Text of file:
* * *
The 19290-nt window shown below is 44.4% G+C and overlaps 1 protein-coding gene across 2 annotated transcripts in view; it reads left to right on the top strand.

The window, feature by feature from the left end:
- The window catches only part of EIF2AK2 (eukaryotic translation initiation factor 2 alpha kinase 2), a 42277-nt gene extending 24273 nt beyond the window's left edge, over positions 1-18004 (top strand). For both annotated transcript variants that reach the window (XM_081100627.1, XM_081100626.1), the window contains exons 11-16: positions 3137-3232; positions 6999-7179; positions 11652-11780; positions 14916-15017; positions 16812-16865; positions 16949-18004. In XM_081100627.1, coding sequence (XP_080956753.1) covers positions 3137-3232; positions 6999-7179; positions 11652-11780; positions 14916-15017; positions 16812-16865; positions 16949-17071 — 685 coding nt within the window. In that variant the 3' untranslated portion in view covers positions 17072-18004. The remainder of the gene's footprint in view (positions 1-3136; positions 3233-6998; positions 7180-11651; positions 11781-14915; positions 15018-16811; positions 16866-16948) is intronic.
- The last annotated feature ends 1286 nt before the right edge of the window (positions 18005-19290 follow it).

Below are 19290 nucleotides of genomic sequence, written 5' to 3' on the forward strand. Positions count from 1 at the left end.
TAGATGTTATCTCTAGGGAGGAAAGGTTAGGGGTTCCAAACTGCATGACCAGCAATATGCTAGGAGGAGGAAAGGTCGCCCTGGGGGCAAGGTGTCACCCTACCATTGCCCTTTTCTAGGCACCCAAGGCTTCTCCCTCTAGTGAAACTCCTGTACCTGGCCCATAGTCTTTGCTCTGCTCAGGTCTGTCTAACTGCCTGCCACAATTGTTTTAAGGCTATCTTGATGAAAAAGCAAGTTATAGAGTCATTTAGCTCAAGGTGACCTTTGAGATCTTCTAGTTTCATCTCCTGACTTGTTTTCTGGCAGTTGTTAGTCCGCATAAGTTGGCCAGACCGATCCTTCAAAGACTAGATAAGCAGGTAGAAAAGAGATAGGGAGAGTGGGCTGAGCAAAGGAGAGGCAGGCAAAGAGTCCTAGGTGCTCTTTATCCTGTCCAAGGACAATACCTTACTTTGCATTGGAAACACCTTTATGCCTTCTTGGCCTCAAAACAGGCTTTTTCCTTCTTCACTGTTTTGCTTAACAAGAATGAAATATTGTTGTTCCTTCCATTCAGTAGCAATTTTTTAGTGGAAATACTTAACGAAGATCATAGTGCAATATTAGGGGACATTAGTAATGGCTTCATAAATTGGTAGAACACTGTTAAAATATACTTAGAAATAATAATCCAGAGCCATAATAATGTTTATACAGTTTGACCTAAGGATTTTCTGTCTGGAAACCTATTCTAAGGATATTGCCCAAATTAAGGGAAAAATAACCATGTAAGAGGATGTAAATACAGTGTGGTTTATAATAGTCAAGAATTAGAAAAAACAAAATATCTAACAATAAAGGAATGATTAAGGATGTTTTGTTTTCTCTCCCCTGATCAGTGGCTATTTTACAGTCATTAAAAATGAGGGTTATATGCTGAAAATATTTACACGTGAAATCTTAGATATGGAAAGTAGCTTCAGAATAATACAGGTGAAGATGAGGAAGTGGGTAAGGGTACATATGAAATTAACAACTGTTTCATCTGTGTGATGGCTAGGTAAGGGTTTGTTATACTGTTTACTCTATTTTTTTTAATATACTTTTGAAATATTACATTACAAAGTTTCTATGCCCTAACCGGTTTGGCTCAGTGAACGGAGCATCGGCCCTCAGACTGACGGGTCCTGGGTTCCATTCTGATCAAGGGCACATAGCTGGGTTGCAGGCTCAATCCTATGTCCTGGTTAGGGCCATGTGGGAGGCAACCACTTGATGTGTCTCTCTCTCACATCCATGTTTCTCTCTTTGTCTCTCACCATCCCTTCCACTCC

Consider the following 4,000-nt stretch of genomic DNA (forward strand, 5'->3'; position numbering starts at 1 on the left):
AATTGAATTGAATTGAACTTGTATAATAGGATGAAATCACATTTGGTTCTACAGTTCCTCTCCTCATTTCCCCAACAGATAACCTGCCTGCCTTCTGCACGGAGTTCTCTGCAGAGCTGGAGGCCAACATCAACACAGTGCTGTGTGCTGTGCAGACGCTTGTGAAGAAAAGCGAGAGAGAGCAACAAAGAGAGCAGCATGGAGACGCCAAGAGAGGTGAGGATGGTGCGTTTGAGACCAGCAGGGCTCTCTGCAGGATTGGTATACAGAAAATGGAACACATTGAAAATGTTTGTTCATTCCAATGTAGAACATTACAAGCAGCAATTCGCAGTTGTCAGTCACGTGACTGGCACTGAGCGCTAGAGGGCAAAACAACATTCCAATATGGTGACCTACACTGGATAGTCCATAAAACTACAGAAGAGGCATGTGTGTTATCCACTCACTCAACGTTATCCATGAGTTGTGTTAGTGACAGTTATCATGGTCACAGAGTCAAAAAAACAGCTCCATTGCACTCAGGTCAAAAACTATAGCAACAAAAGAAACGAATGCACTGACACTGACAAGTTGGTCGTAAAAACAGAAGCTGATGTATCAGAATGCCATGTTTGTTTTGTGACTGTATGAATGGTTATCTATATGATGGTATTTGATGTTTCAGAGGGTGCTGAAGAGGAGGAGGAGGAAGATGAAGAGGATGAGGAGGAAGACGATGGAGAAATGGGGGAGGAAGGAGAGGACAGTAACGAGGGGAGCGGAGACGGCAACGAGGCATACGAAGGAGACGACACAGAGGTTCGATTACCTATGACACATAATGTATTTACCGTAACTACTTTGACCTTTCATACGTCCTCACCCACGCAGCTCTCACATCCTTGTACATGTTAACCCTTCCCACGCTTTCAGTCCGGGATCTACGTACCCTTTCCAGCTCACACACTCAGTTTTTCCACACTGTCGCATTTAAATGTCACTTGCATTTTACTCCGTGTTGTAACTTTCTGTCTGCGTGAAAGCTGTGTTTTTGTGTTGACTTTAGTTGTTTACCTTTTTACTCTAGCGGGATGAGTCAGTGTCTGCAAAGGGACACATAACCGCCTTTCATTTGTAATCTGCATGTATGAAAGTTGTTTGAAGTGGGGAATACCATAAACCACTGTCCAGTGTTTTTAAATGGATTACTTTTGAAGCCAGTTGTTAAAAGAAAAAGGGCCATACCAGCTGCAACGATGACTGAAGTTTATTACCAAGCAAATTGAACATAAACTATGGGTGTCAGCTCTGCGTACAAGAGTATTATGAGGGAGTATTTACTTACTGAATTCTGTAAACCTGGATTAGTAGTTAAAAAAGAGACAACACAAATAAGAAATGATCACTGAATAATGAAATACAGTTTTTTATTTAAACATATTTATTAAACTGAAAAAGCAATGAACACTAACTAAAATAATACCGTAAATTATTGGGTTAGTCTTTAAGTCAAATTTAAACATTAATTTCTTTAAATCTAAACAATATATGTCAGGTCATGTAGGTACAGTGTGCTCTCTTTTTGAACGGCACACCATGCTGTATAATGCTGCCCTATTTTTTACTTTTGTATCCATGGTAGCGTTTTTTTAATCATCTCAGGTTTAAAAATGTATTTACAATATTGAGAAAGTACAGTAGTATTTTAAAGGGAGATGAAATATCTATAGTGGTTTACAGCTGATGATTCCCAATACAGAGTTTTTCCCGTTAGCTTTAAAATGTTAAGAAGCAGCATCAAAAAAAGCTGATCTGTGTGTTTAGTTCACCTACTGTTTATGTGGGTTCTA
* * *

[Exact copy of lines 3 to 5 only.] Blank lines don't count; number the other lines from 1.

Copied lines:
- The window catches only part of EIF2AK2 (eukaryotic translation initiation factor 2 alpha kinase 2), a 42277-nt gene extending 24273 nt beyond the window's left edge, over positions 1-18004 (top strand). For both annotated transcript variants that reach the window (XM_081100627.1, XM_081100626.1), the window contains exons 11-16: positions 3137-3232; positions 6999-7179; positions 11652-11780; positions 14916-15017; positions 16812-16865; positions 16949-18004. In XM_081100627.1, coding sequence (XP_080956753.1) covers positions 3137-3232; positions 6999-7179; positions 11652-11780; positions 14916-15017; positions 16812-16865; positions 16949-17071 — 685 coding nt within the window. In that variant the 3' untranslated portion in view covers positions 17072-18004. The remainder of the gene's footprint in view (positions 1-3136; positions 3233-6998; positions 7180-11651; positions 11781-14915; positions 15018-16811; positions 16866-16948) is intronic.
- The last annotated feature ends 1286 nt before the right edge of the window (positions 18005-19290 follow it).

Below are 19290 nucleotides of genomic sequence, written 5' to 3' on the forward strand. Positions count from 1 at the left end.